Easy. You told us you were in sixth grade when John F. Kennedy died, so I can figure it out without a cube root.” And off she went to find a JFK biography in our class library.

Which reminds me of two things. One, be careful what personal facts you reveal. And two, being flexible thinkers in math is just as important as working through an equation.

 

 

 

And so it goes…

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Yesterday, after 360 2013fielddayadays together, my students and I said good-bye. From here on, they are off to Middle School and, in all probability, we will not cross paths again. It was, for me, a bittersweet moment. And perhaps it was for some of them as well.

We’ve had our share of challenges and our share of triumphs. In our Morning Meetings over the last week, the kids and I sh2013fieldday3legsared what we are most proud of accomplishing and the times when we’ve been embarrassed. Sometimes I’m grateful Teacher does not see everything.

For me, I am proud that the kids have learned that I expect them to persevere. We don’t give up. I think that was embodied by their effort in our school-wide tug-o-war. The kids had a strategy for pulling together this year and, even though one class member might have wanted to be in the coveted anchor position, together they decided who, for the common good, would be the best in that position.

During the awards assembly, they clapped for each other, congratulated classmatphoto 1es from other homerooms. They made me proud to know them, even for just a little while. When I took a last snapshot with my phone yesterday, the kids insisted it wasn’t a “selfie”; it was an “us-ie”.

So, we go on about our lives. We take different pathways and maybe once in a while we will stop to remember each other and the special two years we spent in each others’ company.

Time to un-hibernate

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The weather in this corner of the northeast has been a real challenge. Since January 1 we’ve accumulated 4 school snow day cancellations; thank goodness this week was a school vacation week or we’d be adding at least one more snow day to the list.

Spending your vacation at home is not very exciting. Yes, we got some things accomplished, but there were no adventures for us this week. Unless you find shoveling heavy, wet snow up and over your head onto snowbanks the size of Mount Washington adventuresome. Or you think chipping 3 inches of ice off the driveway is fun.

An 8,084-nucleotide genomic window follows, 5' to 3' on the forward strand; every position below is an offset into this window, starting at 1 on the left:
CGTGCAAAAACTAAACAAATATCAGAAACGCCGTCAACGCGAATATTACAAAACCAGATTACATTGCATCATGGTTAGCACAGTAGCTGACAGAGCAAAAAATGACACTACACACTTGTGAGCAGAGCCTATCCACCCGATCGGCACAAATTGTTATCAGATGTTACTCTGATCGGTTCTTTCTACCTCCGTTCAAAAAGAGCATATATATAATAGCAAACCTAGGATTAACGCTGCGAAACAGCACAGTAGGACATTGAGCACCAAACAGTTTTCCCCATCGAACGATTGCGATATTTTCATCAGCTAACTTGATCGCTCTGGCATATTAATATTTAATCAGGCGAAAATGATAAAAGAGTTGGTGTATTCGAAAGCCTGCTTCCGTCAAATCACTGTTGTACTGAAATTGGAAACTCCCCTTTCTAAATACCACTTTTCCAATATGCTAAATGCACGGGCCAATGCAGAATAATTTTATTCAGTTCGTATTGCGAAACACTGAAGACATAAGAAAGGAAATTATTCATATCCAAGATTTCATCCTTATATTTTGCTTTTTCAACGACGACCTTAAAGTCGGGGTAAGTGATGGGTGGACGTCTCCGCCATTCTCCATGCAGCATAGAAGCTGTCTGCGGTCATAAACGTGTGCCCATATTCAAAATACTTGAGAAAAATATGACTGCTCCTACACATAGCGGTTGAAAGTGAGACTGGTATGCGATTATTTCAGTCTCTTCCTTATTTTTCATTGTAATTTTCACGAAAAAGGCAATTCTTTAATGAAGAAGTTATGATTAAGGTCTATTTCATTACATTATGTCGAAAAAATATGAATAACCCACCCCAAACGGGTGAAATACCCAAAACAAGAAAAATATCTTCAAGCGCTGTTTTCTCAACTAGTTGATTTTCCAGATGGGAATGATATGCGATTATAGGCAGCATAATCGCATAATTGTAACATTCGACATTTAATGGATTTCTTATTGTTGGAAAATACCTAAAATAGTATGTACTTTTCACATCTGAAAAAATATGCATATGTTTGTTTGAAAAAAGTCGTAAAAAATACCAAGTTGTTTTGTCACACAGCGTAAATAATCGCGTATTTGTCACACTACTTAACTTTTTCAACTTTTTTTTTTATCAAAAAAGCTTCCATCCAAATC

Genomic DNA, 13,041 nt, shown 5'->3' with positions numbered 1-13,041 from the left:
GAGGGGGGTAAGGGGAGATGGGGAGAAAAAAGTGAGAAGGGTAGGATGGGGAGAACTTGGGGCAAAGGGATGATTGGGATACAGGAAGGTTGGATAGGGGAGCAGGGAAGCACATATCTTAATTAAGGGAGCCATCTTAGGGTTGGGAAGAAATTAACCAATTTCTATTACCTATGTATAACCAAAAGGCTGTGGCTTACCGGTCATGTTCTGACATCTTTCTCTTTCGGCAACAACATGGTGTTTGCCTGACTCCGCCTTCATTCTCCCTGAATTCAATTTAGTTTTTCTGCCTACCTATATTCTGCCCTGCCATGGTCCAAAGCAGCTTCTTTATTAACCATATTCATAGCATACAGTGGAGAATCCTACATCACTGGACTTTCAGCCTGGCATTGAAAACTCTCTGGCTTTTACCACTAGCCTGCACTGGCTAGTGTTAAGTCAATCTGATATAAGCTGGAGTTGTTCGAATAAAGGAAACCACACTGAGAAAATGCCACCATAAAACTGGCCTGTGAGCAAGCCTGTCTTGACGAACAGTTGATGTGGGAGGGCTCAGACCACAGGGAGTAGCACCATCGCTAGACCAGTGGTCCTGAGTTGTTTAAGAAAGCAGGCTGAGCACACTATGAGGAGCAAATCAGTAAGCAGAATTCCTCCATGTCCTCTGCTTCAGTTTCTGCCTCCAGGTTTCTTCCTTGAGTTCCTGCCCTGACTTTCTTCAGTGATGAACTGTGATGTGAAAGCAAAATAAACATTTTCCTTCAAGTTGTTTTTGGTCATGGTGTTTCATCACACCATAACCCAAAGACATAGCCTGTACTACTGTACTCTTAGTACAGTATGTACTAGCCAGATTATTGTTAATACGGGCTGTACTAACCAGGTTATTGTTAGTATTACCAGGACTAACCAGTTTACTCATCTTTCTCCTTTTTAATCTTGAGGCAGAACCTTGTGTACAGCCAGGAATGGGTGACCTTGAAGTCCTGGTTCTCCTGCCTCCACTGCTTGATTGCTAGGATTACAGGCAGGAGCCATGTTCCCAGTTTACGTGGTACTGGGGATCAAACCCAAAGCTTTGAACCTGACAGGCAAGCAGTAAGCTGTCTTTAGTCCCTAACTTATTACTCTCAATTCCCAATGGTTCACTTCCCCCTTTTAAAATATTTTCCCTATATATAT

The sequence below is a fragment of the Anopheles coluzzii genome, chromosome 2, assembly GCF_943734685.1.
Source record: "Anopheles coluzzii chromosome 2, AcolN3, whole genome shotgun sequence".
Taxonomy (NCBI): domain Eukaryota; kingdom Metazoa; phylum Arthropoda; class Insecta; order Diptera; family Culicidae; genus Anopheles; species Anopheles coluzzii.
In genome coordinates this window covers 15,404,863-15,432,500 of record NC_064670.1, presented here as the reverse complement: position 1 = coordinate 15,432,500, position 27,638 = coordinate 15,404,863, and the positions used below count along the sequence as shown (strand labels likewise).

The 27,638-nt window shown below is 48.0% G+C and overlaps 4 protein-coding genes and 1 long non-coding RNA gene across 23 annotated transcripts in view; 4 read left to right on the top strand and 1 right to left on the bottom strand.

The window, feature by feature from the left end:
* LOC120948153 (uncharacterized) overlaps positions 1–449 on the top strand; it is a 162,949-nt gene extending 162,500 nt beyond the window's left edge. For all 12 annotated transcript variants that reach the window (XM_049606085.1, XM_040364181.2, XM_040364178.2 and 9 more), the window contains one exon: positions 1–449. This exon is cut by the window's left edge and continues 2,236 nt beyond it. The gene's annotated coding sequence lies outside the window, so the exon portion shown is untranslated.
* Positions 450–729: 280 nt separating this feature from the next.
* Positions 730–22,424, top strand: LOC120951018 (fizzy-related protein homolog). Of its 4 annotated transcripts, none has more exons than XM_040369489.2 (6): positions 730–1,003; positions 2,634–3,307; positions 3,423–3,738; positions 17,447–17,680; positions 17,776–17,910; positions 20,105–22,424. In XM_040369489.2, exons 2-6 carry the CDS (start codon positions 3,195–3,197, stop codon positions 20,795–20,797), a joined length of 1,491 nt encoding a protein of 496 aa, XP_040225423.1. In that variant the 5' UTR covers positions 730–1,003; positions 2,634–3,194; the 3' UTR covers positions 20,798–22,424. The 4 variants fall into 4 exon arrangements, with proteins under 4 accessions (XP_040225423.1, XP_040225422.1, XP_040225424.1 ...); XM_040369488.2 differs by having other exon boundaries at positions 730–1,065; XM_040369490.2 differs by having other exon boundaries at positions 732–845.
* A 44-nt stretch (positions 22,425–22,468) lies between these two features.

It is hard to be spiritually uplifted when everything around you is the color of slate, crusted with sand and embedded with the roadside detritus torchidossed by commuters on the way to somewhere. The endless supply of grey, overcast sky seems to be a constant lately.

Yesterday, badly in need of a break from all this winter ambience, I took a detour from my to-do list of errands and ended up at a local garden greenhouse, miraculously open at this time of year. Oh, the beauty of the greens – ferns, prayer plants, coleus, African violets. There is something about the smell of the wet soil that is heavenly.

And so, I’ve declared this the end of my winter hibernation. We are moving toward spring, even if the spring is within the walls of a greenhouse.

And my soul is filled with promise and hope.

 

A Lesson in Discussion in Mathematics

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It wasn’t exactly where I had anticipated directing the discussion yesterday. And as it turns out, that was not only a moment of revelation, it was a glimpse into good things that can happen to mathematical discussions.

Have you seen a problem that is something like this one?

31 students are going on a field trip. They travel in cars holding 4 students and a driver. How many cars will they need?

With second language learners, I expected that we would have a discussion about what should be done with the remaining students.  We never actually got to that.

At the Summary point in our lesson, I asked volunteers to explain their thinking and computation for the problem. Three student volunteers stepped up to the document camera and explained their thinking: student one divided 31 by 3; student two divided by 4 and student three divided by 5.  Which one was correct?

The rest of the students kept turning around to me to see which of the three students had the right – as in which student had the one correct solution.  I’ve been working on this area of my teaching for a while now, and fortunately I did not take the bait.

Because had I stepped into the discussion as “teacher as the holder of all things correct” , I would have missed one of the all-time great moments of teaching — the time when the students follow all those discussion norms we’ve worked on and have a debate about which student had the most logical interpretation of this word problem.  I wish I had filmed it!

What did these fourth grade mathematicians decide? Although student one’s  interpretation made sense to him, there was general agreement “4 students and a driver”  did not mean divide by 3. Student two pointed out that bus drivers don’t go inside on field trips, so neither would car drivers; if the students were fourth graders, divide by 4. And student three? Student three is steadfastly holding the position that if the students were high school aged, one of them might be able to drive; therefore, divide by five.

And my question – what to do with the remaining students? Well, we’ll work on that one on another day.